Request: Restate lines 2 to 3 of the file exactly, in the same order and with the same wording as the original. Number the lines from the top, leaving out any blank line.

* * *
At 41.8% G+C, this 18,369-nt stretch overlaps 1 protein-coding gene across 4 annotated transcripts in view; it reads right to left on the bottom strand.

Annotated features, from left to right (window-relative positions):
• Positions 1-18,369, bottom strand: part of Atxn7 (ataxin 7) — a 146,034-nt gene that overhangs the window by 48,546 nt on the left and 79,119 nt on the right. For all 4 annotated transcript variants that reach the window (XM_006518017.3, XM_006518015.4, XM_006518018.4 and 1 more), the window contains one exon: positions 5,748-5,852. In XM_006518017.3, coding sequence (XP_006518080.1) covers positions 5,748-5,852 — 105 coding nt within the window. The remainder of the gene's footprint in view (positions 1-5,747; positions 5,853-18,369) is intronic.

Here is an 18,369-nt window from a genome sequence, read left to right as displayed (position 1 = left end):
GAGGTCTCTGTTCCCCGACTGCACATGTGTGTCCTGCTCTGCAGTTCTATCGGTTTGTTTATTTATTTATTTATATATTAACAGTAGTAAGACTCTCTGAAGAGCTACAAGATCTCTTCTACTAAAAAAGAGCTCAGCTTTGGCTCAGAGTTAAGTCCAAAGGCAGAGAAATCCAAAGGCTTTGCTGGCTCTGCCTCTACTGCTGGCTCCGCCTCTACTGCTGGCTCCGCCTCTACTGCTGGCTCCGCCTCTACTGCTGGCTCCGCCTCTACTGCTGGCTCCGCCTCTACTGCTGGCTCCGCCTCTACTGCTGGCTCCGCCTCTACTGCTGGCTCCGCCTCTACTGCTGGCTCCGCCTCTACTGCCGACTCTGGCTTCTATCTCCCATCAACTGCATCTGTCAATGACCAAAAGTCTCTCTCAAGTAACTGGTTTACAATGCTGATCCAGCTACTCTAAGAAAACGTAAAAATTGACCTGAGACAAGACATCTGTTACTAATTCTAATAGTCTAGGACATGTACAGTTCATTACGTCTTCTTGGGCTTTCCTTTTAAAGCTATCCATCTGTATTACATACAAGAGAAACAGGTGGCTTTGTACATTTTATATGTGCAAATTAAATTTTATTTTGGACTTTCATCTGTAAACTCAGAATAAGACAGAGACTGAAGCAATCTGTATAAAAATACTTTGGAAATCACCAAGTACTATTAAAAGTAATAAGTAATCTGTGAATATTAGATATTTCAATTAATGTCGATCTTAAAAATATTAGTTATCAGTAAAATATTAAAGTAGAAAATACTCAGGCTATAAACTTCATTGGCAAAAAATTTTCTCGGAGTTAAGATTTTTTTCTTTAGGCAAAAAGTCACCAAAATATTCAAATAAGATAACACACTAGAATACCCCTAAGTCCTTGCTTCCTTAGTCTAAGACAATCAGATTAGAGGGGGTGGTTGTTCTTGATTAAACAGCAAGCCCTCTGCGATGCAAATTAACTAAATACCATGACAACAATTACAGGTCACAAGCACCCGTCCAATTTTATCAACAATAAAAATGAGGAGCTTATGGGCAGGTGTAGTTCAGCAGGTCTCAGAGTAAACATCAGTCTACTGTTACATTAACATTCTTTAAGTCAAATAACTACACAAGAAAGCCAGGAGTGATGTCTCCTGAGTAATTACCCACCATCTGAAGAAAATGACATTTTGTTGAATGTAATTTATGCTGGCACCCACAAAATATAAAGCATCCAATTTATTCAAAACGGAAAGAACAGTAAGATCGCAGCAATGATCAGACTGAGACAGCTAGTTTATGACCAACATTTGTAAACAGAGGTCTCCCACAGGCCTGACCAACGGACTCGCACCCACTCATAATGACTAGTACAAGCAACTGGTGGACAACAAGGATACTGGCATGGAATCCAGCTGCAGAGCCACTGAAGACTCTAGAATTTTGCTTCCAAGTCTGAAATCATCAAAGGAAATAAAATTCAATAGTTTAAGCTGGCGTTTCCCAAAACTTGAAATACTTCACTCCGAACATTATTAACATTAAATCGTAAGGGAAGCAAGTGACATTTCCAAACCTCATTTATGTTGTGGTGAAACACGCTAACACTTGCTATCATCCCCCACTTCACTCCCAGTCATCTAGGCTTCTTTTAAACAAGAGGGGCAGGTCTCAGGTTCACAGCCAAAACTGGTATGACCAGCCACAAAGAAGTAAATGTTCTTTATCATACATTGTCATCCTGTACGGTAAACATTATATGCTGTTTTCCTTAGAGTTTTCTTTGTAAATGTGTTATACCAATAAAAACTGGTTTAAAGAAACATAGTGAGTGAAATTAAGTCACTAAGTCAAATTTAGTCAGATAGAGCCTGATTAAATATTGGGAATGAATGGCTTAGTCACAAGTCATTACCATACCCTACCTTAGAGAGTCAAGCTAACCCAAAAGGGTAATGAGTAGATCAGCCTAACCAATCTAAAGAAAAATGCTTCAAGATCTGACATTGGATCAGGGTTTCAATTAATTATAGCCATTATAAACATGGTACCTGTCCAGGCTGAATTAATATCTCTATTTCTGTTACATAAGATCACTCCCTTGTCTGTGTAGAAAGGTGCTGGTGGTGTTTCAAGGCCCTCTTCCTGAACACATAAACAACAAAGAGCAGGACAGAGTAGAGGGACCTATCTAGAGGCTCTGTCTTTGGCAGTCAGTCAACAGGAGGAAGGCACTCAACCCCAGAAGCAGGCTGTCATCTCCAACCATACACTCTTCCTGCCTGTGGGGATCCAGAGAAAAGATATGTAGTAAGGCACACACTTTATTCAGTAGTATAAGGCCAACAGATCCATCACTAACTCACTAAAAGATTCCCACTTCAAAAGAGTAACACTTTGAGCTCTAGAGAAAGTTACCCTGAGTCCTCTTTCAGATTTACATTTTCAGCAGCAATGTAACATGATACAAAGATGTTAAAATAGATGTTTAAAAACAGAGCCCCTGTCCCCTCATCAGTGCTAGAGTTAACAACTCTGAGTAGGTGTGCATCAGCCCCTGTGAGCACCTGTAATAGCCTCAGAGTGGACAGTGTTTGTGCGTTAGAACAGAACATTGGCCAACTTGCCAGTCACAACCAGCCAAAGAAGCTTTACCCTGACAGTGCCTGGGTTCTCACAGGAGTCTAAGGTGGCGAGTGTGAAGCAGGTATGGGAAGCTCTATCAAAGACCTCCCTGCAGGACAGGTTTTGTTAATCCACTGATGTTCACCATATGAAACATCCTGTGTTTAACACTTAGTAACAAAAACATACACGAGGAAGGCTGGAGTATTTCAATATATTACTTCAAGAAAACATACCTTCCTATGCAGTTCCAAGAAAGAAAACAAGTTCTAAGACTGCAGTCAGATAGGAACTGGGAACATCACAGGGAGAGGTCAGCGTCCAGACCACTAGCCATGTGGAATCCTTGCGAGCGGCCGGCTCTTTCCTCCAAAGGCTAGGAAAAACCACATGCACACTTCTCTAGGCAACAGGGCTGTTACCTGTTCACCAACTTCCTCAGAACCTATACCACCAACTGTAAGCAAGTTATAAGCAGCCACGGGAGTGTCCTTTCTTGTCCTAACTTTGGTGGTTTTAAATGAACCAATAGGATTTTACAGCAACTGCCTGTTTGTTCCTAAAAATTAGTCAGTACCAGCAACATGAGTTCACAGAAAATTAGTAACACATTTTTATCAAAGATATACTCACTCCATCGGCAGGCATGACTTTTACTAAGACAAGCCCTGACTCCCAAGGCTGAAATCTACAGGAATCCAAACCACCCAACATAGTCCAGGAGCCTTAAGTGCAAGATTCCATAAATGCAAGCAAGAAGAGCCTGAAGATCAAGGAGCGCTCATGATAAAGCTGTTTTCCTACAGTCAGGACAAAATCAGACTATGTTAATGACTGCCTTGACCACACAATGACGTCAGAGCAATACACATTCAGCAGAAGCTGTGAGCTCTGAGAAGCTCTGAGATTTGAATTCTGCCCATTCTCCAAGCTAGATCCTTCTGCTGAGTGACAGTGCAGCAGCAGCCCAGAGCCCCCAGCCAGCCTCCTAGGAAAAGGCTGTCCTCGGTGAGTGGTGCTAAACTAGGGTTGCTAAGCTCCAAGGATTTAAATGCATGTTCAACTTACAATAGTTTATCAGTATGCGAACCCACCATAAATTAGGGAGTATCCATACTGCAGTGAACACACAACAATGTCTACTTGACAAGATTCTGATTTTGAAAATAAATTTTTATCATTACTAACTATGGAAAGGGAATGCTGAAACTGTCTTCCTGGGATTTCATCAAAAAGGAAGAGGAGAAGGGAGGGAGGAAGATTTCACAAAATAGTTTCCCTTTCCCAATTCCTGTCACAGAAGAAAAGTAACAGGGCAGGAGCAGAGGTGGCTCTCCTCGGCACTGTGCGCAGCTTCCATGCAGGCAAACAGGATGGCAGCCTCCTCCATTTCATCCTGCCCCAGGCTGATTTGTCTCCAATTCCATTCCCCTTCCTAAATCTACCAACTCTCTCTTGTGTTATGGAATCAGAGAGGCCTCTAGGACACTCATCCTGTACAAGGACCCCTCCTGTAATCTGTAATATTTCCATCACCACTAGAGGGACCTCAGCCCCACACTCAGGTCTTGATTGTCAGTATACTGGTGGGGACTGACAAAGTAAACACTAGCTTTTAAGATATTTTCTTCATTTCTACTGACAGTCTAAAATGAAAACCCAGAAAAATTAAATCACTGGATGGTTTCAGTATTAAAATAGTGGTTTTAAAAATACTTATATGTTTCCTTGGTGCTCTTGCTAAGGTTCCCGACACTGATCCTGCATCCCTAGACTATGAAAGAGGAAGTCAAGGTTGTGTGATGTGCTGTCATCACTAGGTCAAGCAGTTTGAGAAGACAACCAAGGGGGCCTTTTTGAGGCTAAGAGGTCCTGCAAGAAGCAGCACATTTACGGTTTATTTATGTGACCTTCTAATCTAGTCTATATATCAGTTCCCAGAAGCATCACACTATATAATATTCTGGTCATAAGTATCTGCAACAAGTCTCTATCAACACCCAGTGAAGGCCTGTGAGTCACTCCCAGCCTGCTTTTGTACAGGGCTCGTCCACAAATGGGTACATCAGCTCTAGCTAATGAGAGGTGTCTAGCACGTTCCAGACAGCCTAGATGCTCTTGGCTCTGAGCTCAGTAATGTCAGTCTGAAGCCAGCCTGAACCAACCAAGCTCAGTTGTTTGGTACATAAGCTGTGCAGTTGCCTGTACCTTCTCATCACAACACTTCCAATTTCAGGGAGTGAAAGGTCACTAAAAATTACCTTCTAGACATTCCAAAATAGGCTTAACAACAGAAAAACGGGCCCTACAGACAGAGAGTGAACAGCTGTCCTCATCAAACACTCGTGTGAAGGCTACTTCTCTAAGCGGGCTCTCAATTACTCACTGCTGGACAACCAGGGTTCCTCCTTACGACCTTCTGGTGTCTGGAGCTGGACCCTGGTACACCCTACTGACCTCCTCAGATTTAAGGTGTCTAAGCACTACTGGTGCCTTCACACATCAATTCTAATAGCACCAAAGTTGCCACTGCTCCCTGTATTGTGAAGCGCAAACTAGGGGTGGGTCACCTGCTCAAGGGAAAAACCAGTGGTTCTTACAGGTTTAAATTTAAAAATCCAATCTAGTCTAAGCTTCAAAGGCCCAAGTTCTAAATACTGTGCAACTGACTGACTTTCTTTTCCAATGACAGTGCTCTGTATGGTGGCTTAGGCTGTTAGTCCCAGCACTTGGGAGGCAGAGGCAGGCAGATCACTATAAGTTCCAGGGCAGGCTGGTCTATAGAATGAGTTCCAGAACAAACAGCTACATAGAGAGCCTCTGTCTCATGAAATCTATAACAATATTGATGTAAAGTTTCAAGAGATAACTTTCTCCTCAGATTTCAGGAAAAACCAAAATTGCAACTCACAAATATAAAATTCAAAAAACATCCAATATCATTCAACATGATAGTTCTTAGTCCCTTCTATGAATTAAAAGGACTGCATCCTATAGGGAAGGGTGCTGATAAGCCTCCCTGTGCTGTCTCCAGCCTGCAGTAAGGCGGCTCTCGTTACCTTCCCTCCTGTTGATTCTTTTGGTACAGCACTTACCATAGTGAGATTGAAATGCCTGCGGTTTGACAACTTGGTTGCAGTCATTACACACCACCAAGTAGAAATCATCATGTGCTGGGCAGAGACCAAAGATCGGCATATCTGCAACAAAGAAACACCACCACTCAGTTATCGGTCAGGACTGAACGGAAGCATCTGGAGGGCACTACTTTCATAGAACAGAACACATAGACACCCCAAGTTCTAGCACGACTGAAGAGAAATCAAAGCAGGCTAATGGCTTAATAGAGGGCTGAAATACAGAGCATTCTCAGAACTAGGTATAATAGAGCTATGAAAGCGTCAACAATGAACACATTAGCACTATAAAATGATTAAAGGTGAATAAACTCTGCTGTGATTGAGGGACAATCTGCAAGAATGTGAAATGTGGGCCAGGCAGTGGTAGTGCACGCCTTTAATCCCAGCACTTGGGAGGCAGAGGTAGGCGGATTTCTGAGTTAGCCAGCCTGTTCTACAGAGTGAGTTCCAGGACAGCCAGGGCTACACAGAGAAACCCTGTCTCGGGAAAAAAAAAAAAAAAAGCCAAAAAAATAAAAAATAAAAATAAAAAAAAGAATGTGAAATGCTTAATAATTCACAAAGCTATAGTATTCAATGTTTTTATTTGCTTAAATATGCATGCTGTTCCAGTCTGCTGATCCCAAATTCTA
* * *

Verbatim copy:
Annotated features, from left to right (window-relative positions):
• Positions 1-18,369, bottom strand: part of Atxn7 (ataxin 7) — a 146,034-nt gene that overhangs the window by 48,546 nt on the left and 79,119 nt on the right. For all 4 annotated transcript variants that reach the window (XM_006518017.3, XM_006518015.4, XM_006518018.4 and 1 more), the window contains one exon: positions 5,748-5,852. In XM_006518017.3, coding sequence (XP_006518080.1) covers positions 5,748-5,852 — 105 coding nt within the window. The remainder of the gene's footprint in view (positions 1-5,747; positions 5,853-18,369) is intronic.